Thursday, 22 April 2010

Linq-to-sql to use or not to use – my conclusion.

A while back I posted about Linq-to-sql (L2S) and wondering if I should/could use it in a layered fashion and at the time I fully intended to try and come up with a coded solution to show how it could be done.

After much searching I found this article on Code Project showing how to decouple L2S and use unity to build the objects and I thought that I’d use that as a sort of template to see if I could reproduce the functionality myself.

However, after a brief experiment, I gave up on attempting to recreate the code myself, and the reason - its just too much trouble to do so.

As I was trying to create the code I re-examined why I was doing this in the first place and whilst I was looking to be able to use L2S in a layered fashion, I also wanted to do TDD and not need to have to create my own framework to do so.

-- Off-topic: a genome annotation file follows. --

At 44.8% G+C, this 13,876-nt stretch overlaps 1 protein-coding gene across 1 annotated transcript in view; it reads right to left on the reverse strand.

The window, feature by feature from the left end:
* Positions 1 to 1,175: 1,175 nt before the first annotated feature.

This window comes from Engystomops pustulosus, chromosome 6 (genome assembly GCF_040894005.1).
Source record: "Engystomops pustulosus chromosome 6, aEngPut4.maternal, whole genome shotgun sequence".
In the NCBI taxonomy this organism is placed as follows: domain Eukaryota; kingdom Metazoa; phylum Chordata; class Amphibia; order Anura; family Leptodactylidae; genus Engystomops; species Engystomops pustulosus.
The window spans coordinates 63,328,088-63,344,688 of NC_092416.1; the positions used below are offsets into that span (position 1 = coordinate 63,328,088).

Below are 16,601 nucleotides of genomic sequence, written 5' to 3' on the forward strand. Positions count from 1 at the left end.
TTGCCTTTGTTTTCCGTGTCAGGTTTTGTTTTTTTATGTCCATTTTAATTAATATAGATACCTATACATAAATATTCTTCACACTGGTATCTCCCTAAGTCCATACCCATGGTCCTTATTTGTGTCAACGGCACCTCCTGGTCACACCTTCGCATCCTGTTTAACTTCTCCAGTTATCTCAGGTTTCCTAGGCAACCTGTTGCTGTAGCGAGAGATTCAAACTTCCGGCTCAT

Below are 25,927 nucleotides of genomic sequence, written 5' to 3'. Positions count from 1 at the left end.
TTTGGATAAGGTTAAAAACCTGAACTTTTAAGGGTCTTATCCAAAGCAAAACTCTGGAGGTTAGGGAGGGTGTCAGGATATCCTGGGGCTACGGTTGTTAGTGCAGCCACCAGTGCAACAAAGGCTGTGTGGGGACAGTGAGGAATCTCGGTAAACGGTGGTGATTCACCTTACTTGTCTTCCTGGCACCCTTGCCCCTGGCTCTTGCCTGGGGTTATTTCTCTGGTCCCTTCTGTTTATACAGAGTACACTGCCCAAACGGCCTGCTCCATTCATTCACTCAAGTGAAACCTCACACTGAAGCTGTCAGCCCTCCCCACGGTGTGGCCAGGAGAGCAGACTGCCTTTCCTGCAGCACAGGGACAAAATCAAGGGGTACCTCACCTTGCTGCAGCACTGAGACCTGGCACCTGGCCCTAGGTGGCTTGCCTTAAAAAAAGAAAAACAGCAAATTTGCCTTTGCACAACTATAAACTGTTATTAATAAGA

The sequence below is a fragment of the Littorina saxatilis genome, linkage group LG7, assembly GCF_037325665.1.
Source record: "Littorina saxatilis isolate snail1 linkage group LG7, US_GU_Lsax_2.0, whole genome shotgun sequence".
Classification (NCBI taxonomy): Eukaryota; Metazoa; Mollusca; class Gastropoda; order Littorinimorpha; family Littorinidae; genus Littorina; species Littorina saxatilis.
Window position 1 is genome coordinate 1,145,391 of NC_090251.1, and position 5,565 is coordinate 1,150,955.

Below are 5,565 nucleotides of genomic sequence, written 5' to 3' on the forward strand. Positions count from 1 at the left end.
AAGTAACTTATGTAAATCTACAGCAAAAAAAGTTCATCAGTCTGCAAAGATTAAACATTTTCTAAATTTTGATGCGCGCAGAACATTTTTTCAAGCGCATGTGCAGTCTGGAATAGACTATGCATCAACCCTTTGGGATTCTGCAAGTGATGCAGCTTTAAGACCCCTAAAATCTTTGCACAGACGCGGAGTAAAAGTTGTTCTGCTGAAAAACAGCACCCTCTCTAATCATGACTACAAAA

It was after this bit of introspection I stopped trying to create the code necessary to do this.  The code project article demonstrated how much work would be required to decouple L2S in such a way as to enable me to do what I wanted and although you should be able to wrap all the additional functionality in an assembly you’d need to always use the extra code.

You may think ‘well if its in an external assembly its no bad thing’, but why do this when there are other ORM’s out there that will allow you to easily mock the data context, use POCO classes, TDD, etc?

I was also pointed towards PLINQO by Eric which allows you to provide additional business logic in the partial class for each entity and through its code generation it can do it very quickly, but this doesn’t allow you to mock the DataContext and break the layers apart.  It was because of this that I decided to not pursue PLINQO as a solution to my L2S conundrum.

So after all this what conclusion have I come to? I doubt I’ll be using L2S any time soon for anything other than trivial or prototype applications.

Of course you may have other thoughts and I’d love to hear them.

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